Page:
Early morning call at 05.30, breakfast at 06.00. Taxi to the airport – overcharged by the driver as usual. As soon as we arrived we were pounced on by a gentleman who was obviously after more of my money. He offered to take us around the various points of form filling. Remembering the hassles coming in I thought it might be a good idea. First stop, Immigration. 3 forms and 2 Gen. Decs. Next stop, Customs. There was nobody around, so this was the first chance for our guide to earn his money and he did. He opened a cupboard and fast asleep on the floor was our Customs man. We would never have found him in there. A quick kick from our guide, our forms were stamped and the Customs man crawled back into his cupboard. Next stop, Health Officer. I’m not sure whether his job is so stop you bringing disease in or stealing some of theirs! No problems at this one. Next stop, Customs again, this time at the other end of the Terminal. They checked our bags and through we went. On to the police, paid 40 Egyptian Pounds for our Guard and finally we were free.




    The guide was certainly well worth it on this day and we were escorted to the plane by a friendly policeman who helped carry the bags. Once at the plane Don went back to the tower to file the flight plan whilst I checked the plane over. I was approached by a policeman I hadn’t seen before who asked for a tip. Feeling rather fed up at giving my money to anybody who wanted some, I asked him if he understood English. He told me he did a little, so I told him to “**** off”. He must have understood pretty well, as he departed smartly! The policeman who had helped with the bags returned with two others and introduced them as the officers who had guarded the plane all night. It was obvious why he had brought them along, so out came my money again. One of them also wanted a pen – for his children he said. I went to join Don in the tower and as I walked in he said “Just in time to pay the landing fees!”. As soon as the fees were paid I was asked “What about the staff?” I was just about to give him the same answer as the policeman when I realised if I did, we would probably be sitting on the ground for about 3 hours, so out came my money again. They weren’t very happy with the amount I gave them, but I insisted it was all I had left as I had paid off nearly everybody else in Egypt.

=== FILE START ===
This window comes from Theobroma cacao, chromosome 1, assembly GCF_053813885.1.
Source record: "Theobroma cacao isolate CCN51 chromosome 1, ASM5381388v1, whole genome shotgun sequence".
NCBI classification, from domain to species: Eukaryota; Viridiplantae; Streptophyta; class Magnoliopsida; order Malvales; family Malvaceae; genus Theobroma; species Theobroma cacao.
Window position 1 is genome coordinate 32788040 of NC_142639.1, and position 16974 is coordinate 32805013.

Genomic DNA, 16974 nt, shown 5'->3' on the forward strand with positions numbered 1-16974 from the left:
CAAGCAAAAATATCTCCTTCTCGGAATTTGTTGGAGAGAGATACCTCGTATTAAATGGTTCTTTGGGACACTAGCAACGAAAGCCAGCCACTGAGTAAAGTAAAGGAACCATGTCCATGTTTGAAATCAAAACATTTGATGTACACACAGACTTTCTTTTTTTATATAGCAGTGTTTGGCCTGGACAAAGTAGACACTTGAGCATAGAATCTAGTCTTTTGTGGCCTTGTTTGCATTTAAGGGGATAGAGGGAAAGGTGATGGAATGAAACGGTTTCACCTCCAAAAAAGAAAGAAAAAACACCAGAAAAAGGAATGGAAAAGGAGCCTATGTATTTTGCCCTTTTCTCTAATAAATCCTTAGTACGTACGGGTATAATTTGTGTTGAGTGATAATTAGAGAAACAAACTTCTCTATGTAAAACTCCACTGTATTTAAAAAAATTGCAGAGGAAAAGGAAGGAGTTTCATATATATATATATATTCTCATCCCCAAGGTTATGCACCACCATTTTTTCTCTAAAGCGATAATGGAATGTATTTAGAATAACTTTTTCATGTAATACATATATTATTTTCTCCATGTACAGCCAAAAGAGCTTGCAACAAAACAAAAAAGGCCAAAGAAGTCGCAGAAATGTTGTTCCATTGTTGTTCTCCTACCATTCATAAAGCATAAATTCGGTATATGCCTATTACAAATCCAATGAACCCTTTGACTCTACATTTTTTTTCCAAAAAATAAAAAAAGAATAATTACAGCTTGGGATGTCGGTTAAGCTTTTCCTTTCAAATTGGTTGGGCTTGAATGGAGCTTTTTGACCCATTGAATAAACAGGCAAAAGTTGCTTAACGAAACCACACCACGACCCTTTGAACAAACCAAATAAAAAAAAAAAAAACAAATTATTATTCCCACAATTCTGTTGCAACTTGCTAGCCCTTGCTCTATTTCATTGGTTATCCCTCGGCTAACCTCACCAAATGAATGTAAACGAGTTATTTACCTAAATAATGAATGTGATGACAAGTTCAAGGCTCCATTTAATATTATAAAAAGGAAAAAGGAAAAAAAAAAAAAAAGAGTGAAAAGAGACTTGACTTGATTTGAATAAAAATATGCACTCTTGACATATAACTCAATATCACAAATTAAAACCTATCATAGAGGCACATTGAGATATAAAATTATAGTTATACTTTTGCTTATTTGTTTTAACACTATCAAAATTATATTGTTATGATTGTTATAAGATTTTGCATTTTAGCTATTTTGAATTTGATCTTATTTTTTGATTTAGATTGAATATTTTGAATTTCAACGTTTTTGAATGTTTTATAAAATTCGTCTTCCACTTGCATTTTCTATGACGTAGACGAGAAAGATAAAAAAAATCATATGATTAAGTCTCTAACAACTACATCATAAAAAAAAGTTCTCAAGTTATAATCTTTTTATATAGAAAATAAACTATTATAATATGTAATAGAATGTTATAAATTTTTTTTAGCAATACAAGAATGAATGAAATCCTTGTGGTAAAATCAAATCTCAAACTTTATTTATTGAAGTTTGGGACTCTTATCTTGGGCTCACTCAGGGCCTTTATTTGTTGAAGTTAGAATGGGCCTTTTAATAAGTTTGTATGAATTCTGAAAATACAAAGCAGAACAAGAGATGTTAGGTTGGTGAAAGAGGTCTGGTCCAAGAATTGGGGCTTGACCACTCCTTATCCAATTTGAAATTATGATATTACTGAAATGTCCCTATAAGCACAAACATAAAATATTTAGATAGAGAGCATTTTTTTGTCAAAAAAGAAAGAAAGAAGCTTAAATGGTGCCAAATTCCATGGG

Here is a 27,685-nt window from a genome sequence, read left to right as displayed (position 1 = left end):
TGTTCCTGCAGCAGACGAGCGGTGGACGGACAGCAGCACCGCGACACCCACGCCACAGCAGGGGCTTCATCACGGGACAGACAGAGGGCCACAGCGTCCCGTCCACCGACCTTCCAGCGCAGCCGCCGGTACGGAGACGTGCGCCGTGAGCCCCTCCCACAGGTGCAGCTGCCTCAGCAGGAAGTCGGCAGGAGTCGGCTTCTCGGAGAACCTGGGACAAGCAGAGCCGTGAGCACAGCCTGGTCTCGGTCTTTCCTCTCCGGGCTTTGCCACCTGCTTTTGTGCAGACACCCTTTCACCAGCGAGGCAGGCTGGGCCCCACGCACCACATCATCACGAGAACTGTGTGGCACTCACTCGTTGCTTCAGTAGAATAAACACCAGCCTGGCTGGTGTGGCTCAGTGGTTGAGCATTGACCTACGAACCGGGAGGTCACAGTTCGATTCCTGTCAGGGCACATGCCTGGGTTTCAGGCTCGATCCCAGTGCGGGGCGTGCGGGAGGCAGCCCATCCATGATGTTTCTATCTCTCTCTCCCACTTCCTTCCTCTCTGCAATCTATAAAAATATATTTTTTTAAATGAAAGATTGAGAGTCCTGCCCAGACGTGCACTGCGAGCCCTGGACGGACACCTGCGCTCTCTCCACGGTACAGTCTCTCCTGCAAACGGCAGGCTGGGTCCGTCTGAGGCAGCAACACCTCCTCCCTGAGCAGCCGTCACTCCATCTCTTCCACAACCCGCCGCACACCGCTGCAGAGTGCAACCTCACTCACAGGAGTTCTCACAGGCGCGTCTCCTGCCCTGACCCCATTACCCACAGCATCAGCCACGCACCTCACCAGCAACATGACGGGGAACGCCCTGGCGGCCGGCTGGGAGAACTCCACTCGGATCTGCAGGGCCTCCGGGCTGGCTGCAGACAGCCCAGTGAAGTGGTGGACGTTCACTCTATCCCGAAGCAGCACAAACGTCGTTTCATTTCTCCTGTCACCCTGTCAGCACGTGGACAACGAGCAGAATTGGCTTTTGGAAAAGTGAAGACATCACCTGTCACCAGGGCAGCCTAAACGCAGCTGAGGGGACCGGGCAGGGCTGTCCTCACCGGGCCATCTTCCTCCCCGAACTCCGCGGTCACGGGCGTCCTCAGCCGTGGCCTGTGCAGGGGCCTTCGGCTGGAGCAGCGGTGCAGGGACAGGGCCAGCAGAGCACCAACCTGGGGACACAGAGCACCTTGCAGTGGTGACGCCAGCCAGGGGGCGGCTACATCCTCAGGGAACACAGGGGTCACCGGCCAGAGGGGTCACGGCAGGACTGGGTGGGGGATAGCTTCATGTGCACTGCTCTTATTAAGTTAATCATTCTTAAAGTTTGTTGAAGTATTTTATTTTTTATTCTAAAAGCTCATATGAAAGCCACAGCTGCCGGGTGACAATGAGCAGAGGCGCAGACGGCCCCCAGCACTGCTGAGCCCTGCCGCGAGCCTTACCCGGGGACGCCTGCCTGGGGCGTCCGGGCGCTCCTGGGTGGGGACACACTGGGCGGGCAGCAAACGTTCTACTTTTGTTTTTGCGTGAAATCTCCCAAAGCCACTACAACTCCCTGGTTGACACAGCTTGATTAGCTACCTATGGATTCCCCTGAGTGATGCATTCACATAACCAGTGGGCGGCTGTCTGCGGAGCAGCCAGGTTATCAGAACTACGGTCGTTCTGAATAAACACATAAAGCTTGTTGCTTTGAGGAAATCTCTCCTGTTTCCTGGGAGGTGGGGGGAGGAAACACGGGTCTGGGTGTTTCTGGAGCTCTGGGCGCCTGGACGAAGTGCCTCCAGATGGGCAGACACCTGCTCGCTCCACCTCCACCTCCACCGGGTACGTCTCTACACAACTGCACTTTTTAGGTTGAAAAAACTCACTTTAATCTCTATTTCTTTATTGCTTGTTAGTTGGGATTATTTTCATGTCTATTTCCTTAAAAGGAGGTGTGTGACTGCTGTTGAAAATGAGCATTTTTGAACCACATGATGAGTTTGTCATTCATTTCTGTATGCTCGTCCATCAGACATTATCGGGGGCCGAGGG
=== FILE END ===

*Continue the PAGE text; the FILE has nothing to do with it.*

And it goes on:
Don asked if we could have a right turn out to photograph the Karnak Temple and the Valley of the Kings. One of them said yes. The other looked at the money I’d just given his and said it was a restricted area. I think he got the message from the way I looked back at him because he added “but I suppose it will be OK”. I said to Don “Quick, lets get airborne before I run out of cash”.  We took off, flew over the Valley of the Kings and the Karnak Temple, took our photos and headed for Saudi.


    This ended up quite an uneventful trip. 1,109 miles, 100 miles of which was over water and 1,009 over desert without seeing any towns at all. Flying time 7 hours 20 minutes without a stop – it was the most boring of our journey so far. It was very difficult to concentrate for such a long period, especially as it was all instrument flying due to the layer of dust haze. The heat at this time was quite intense and after a few hours our arms had been burnt through the perspex. Don covered his arms with a map; I used a couple of tea towels, which made flying a bit more difficult.